Duluth Holdings, the parent of Duluth Trading, reported both sales and earnings topped Wall Street estimates in the fiscal first quarter ended May 1, benefiting from greater full-price selling and improving inventory levels.
“These results were better than our internal plan as well as our early projections and demonstrate our continued operational effectiveness in the face of a dynamic macro environment,” said president and CEO, Sam Sato on a call with analysts. “With inventories reaching a healthier position at quarter-end and digital marketing tactics that draw on elevated data analytics, we are meeting the needs of our customers and executing our strategies for long-term brand growth.
Sato particularly called out the improvement in gross margins, which reached 54.6 percent, an increase of 470 basis points over last year.
He said the company continues to fund its strategic brand development initiatives with an increase in creative asset investments supporting the launch of Duluth by Duluth Trading Co. brand and the rebrand of Alaskan Hardgear as AKHG.
“The new brand positioning features seasonally relevant items for active outdoor categories in swim, gardening and hiking,” said Sato. “And as our receipts improve, the customers’ response to our offering overall is strong and led to high single-digit sales growth in April. With the support of new brand awareness campaigns, the momentum continued through the Memorial Day weekend, with customer demand exceeding last year.”
In the fiscal first quarter ended May 1, sales slumped 7.9 percent to $122.9 million. Results topped Wall Street’s consensus estimate of $116 million.
Direct-to-consumer (DTC) sales decreased 12.1 percent to $77.7 primarily due to heavier clearance sales, coupled with continued supply chain disruptions during the prior year. DTC sales were down 18.8 percent and 22.9 percent in February and March, respectively, as compared to the prior year, but April ended strong with DTC sales increasing 10.8 percent as Duluth’s inventory position continues to improve.
Net sales in-store markets decreased 5.4 percent to $85.1 million. Net sales in non-store markets decreased 12.5 percent, to $36.8 million, driven by fewer clearance sales due to managing with an improved inventory system during the current quarter.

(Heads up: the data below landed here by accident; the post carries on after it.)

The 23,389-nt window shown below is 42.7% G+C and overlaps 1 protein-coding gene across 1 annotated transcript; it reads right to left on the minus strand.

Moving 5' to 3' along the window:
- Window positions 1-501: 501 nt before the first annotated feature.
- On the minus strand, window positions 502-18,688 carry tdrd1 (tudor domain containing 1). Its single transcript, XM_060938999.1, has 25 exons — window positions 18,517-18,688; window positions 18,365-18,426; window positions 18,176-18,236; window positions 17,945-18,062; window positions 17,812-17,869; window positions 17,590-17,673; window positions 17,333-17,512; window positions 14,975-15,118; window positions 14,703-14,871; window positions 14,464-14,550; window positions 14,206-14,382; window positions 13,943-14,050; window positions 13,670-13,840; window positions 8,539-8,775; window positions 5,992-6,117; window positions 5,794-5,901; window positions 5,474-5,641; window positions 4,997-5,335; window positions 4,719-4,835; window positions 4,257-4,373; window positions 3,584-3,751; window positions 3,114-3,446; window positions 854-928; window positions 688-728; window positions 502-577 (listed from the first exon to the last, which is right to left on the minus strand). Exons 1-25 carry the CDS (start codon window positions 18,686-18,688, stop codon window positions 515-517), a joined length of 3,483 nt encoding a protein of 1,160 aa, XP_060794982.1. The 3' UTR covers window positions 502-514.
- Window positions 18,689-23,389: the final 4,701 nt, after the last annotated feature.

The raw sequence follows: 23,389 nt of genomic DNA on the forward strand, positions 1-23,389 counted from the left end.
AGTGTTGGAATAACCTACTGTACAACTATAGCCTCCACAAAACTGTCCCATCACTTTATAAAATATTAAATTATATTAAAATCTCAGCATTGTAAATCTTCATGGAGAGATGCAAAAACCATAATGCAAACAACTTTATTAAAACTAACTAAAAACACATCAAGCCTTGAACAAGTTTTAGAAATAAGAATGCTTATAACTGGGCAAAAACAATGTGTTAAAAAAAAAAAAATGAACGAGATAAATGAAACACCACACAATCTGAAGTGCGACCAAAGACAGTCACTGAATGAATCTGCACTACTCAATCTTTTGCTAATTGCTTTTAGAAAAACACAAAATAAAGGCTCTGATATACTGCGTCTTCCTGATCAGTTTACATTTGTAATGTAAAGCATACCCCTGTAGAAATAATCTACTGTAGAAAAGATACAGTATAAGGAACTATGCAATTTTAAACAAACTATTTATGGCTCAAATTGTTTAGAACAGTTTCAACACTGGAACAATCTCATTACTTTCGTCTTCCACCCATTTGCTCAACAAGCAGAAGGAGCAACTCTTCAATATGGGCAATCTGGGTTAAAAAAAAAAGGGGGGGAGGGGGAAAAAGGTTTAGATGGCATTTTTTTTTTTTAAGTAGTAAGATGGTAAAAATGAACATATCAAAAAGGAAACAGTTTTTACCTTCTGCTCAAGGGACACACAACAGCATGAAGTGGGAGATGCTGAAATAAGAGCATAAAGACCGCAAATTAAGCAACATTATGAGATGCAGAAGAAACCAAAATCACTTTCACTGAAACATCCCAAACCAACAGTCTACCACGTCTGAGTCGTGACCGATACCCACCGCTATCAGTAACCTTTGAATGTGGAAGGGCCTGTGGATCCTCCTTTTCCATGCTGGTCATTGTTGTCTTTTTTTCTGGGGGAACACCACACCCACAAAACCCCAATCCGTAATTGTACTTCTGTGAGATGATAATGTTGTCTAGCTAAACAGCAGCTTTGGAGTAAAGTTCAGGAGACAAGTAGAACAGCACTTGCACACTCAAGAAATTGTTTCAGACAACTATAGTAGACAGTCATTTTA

Sato said overall sales were planned to be down to the prior year due to expected inventory delays and a strategic shift to carry meaningfully lower levels of clearance inventory. Duluth ended the quarter with clearance goods making up 3 percent of total inventory compared to 8 percent last year.
“Our overall inventory position at quarter-end is 6 percent higher than last year, a significant improvement from the beginning of the quarter where we were down 18 percent. Importantly, the makeup of our inventory is significantly healthier compared to last year,” said Sato. “The positive outcome of our strategic transition in inventory mix is that we are generating significantly higher gross product margins, fueling gross profit dollar growth while absorbing higher-than-normal transportation costs.”
Gross profit increased 0.8 percent to $67.1 million. Gross margins improved to 54.6 percent from 49.9 percent. Absent the $3.9 million carryovers of expedited freight costs that were expensed during the current quarter, gross margins in the latest quarter have been approximately 58 percent, up 810 basis points. The increase in gross profit rate was driven by fewer clearance sales due to improved inventory position.
SG&A expenses increased 5.2 percent to $68.0 million. As a percent of sales, SG&A expenses increased to 55.3 percent, compared to 48.5 percent in the corresponding prior-year period. The increase in SG&A expenses was primarily due to headcount investments, as well as increased brand development expenses to support the launch of Duluth by Duluth Trading Co. and the rebrand of Alaskan Hardgear as AKHG.
The net loss in the first quarter was $1.3 million, or 4 cents a share, compared to a net income of $0.5 million, or 2 cents, in the prior-year first quarter. Excluding the $3.9 million carryovers of freight costs, net income would have been $1.6 million, or 5 cents. Wall Street’s consensus EPS estimate had called for a loss of 18 cents.
Adjusted EBITDA of $7.9 million, down 17.3 percent from $9.6 million a year ago. As a percent of sales, adjusted EBITDA eroded to 6.4 percent from 7.2 percent a year ago.
Duluth maintained its outlook for the year. The outlook calls for:
- Net sales in the range of $730 million to $755 million;
- Adjusted EBITDA in the range of $84 million to $88 million;
- EPS in the range of $0.93 to $1.02 per diluted share; and
- Capital expenditures, inclusive of software hosting implementation costs, of approximately $40 million.
Photo courtesy Duluth Trading Company